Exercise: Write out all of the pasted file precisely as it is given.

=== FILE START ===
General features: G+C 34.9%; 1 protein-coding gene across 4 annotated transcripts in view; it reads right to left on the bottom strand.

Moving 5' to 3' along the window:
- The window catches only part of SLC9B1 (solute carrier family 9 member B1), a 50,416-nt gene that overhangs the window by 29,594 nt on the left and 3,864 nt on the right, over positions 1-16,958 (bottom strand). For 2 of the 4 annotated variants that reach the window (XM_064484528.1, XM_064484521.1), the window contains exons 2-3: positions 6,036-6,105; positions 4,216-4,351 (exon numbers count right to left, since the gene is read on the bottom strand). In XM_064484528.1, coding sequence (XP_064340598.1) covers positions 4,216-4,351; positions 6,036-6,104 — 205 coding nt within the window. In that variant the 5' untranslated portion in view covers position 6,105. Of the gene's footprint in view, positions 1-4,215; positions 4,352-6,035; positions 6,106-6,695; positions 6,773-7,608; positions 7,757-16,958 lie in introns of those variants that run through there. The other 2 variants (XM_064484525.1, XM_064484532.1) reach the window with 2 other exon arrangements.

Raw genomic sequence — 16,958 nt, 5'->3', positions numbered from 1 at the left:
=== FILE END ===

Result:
General features: G+C 34.9%; 1 protein-coding gene across 4 annotated transcripts in view; it reads right to left on the bottom strand.

Moving 5' to 3' along the window:
- The window catches only part of SLC9B1 (solute carrier family 9 member B1), a 50,416-nt gene that overhangs the window by 29,594 nt on the left and 3,864 nt on the right, over positions 1-16,958 (bottom strand). For 2 of the 4 annotated variants that reach the window (XM_064484528.1, XM_064484521.1), the window contains exons 2-3: positions 6,036-6,105; positions 4,216-4,351 (exon numbers count right to left, since the gene is read on the bottom strand). In XM_064484528.1, coding sequence (XP_064340598.1) covers positions 4,216-4,351; positions 6,036-6,104 — 205 coding nt within the window. In that variant the 5' untranslated portion in view covers position 6,105. Of the gene's footprint in view, positions 1-4,215; positions 4,352-6,035; positions 6,106-6,695; positions 6,773-7,608; positions 7,757-16,958 lie in introns of those variants that run through there. The other 2 variants (XM_064484525.1, XM_064484532.1) reach the window with 2 other exon arrangements.

Raw genomic sequence — 16,958 nt, 5'->3', positions numbered from 1 at the left: